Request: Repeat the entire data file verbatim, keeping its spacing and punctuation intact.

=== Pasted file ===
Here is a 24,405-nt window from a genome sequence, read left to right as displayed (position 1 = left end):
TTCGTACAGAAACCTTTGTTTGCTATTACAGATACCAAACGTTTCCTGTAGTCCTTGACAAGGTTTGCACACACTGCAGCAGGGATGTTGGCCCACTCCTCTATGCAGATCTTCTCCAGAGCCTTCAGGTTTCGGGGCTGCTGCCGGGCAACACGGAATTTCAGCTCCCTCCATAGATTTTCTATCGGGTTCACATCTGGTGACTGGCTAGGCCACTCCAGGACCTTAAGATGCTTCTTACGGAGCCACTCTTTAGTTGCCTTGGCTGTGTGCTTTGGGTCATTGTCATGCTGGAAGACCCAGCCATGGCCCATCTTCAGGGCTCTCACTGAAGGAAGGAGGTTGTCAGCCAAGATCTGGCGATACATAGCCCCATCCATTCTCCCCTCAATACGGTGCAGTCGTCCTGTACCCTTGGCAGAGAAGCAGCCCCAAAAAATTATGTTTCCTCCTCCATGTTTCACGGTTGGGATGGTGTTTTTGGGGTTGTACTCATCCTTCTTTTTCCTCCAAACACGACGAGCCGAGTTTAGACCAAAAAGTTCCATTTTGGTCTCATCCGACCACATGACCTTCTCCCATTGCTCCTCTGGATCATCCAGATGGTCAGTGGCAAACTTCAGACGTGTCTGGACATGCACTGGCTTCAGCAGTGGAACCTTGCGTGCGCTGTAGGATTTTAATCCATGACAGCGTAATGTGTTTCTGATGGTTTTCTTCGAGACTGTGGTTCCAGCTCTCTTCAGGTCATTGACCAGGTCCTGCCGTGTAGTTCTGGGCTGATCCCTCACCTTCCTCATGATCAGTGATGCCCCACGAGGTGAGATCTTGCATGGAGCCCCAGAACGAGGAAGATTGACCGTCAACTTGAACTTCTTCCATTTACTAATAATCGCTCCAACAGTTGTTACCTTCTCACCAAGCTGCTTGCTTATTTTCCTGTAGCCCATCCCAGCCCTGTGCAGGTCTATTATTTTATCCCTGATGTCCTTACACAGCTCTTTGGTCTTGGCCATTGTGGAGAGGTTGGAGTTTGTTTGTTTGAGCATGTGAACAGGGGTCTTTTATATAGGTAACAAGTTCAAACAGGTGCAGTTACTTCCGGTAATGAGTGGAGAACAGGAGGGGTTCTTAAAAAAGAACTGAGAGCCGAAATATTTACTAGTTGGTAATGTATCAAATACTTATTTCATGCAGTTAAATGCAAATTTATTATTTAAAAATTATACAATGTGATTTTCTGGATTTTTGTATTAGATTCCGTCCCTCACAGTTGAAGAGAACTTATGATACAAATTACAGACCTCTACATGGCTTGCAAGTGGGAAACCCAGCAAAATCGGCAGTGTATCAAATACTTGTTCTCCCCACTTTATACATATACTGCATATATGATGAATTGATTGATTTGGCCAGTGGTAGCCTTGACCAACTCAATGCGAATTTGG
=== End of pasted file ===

Here is a 24,405-nt window from a genome sequence, read left to right as displayed (position 1 = left end):
TTCGTACAGAAACCTTTGTTTGCTATTACAGATACCAAACGTTTCCTGTAGTCCTTGACAAGGTTTGCACACACTGCAGCAGGGATGTTGGCCCACTCCTCTATGCAGATCTTCTCCAGAGCCTTCAGGTTTCGGGGCTGCTGCCGGGCAACACGGAATTTCAGCTCCCTCCATAGATTTTCTATCGGGTTCACATCTGGTGACTGGCTAGGCCACTCCAGGACCTTAAGATGCTTCTTACGGAGCCACTCTTTAGTTGCCTTGGCTGTGTGCTTTGGGTCATTGTCATGCTGGAAGACCCAGCCATGGCCCATCTTCAGGGCTCTCACTGAAGGAAGGAGGTTGTCAGCCAAGATCTGGCGATACATAGCCCCATCCATTCTCCCCTCAATACGGTGCAGTCGTCCTGTACCCTTGGCAGAGAAGCAGCCCCAAAAAATTATGTTTCCTCCTCCATGTTTCACGGTTGGGATGGTGTTTTTGGGGTTGTACTCATCCTTCTTTTTCCTCCAAACACGACGAGCCGAGTTTAGACCAAAAAGTTCCATTTTGGTCTCATCCGACCACATGACCTTCTCCCATTGCTCCTCTGGATCATCCAGATGGTCAGTGGCAAACTTCAGACGTGTCTGGACATGCACTGGCTTCAGCAGTGGAACCTTGCGTGCGCTGTAGGATTTTAATCCATGACAGCGTAATGTGTTTCTGATGGTTTTCTTCGAGACTGTGGTTCCAGCTCTCTTCAGGTCATTGACCAGGTCCTGCCGTGTAGTTCTGGGCTGATCCCTCACCTTCCTCATGATCAGTGATGCCCCACGAGGTGAGATCTTGCATGGAGCCCCAGAACGAGGAAGATTGACCGTCAACTTGAACTTCTTCCATTTACTAATAATCGCTCCAACAGTTGTTACCTTCTCACCAAGCTGCTTGCTTATTTTCCTGTAGCCCATCCCAGCCCTGTGCAGGTCTATTATTTTATCCCTGATGTCCTTACACAGCTCTTTGGTCTTGGCCATTGTGGAGAGGTTGGAGTTTGTTTGTTTGAGCATGTGAACAGGGGTCTTTTATATAGGTAACAAGTTCAAACAGGTGCAGTTACTTCCGGTAATGAGTGGAGAACAGGAGGGGTTCTTAAAAAAGAACTGAGAGCCGAAATATTTACTAGTTGGTAATGTATCAAATACTTATTTCATGCAGTTAAATGCAAATTTATTATTTAAAAATTATACAATGTGATTTTCTGGATTTTTGTATTAGATTCCGTCCCTCACAGTTGAAGAGAACTTATGATACAAATTACAGACCTCTACATGGCTTGCAAGTGGGAAACCCAGCAAAATCGGCAGTGTATCAAATACTTGTTCTCCCCACTTTATACATATACTGCATATATGATGAATTGATTGATTTGGCCAGTGGTAGCCTTGACCAACTCAATGCGAATTTGG